IBM kicks the machine to bring in ‘human element’

Big Blue has formed a team of cyber security professionals and ethical hackers called the X-Force Red to help businesses counter cybercrime

X-Force Red

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The left of all things right, Sushri Sahu is a journo of the tech-psyched world.

IBM in its bet to help enterprises identify cyber threats and secure business networks, has announced the formation of X-Force Red, a team of security professionals and ethical hackers put together by Charles Henderson, Global Head, Security Testing and Threats and Global Head of X-Force Red, IBM. The team aims to help businesses discover vulnerabilities in their computer networks, hardware, and software applications before cybercriminals do. Existing within the fold of IBM Security Services, X-Force Red, also plans to examine human security vulnerabilities in daily processes and procedures that attackers often use to circumvent security controls.

Big Blue claims that it will be rolling out first with the United States, the United Kingdom, Australia and Japan. According to the website, with the help of IBM X-Force Red security experts, customers can better process vulnerability data from any tests, whether performed by IBM, in-house staff, or third parties.

IBM X-Force Red’s four focus areas are:

  • Application – Penetration testing and source code review to identify security vulnerabilities in web, mobile, terminal, mainframe, and middleware platforms
  • Network – Penetration testing of internal, external, wireless, and other radio frequencies
  • Hardware – Verifying the security between the digital and physical realms by testing Internet of Things (IoT), wearable devices, point-of-sale (PoS) systems, ATMs, automotive systems, and self-checkout kiosks
  • Human – Performing simulations of phishing campaigns, social engineering, ransomware, and physical security violations to determine risks of human behavior

“Having a machine scan your servers and source code is a great step to help prevent data breaches, but the human element of security testing cannot be overlooked. Elite human testers can learn how an environment works and create unique attacks using techniques even more sophisticated than what the criminals have. IBM X-Force Red gives organizations the freedom to stay agile without creating blind spots in their security posture,” said Henderson.

In another Security Intelligence blog by IBM, he continued to say that, “I’ve been involved with security testing long enough that creating one more pen testing team wouldn’t be very challenging or rewarding. (But) This is different, mostly because of IBM’s unparalleled stature in technical innovation. I wish that I could say we’re using quantum computing at X-Force Red. We’re not quite ready for that, but we still embody IBM’s innovative spirit.”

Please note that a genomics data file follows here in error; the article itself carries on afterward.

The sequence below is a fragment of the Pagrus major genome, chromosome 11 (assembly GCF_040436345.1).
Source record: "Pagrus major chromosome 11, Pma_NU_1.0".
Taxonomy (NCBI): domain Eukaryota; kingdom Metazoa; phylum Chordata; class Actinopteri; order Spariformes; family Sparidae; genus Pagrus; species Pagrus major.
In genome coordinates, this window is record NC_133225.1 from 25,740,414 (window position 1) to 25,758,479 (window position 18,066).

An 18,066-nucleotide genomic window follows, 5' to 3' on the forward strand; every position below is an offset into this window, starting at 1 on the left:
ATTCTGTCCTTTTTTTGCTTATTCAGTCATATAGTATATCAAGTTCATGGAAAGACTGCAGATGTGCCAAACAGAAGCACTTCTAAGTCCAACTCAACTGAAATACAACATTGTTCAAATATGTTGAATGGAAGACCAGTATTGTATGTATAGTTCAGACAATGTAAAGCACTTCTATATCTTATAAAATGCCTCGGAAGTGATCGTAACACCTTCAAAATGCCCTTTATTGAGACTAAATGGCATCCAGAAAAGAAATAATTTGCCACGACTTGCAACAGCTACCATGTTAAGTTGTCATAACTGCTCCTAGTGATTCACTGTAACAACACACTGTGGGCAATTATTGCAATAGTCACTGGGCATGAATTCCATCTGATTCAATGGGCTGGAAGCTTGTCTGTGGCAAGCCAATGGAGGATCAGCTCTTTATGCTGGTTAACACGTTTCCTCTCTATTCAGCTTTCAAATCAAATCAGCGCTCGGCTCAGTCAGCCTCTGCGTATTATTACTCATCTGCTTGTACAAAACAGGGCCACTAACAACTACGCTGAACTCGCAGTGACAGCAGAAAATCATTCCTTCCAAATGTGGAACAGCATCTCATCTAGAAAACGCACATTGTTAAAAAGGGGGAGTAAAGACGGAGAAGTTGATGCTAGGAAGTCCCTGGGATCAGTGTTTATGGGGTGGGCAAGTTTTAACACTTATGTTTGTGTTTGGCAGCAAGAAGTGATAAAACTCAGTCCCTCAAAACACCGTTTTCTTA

The team states to share security intelligence with IBM X-Force Research, IBM X-Force Exchange threat sharing platform, and IBM Security AppScan, while providing an additional layer of security testing through human creativity, insights, and experience.

According to the company, the security testing facilitated by X-Force Red suite can be availed in three models: individual projects, subscription-based testing, and managed testing programs. The subscription model offers significant budget flexibility by pre-allocating testing funds without defining specific testing targets or even test types. Managed testing programs are ideal for organizations without the security staff to determine testing priorities, document remediation requirements, and enforce policies, says the company.

Reportedly, all offerings by X-Force Red’s is built upon Vulnerability analytics which include vulnerability assessment and management for the full lifecycle of application and network deployments. With 64 percent more security incidents reported in 2015 than in 2014, according to the X-Force IBM Cyber Security Intelligence Index of April 2016, IBM aims to enable organizations, effectively manage risk and defend against emerging threats. IBM Security also boasts about monitoring around 35 billion security events per day in over 130 countries also, claims to hold over 3,000 security patents till date.

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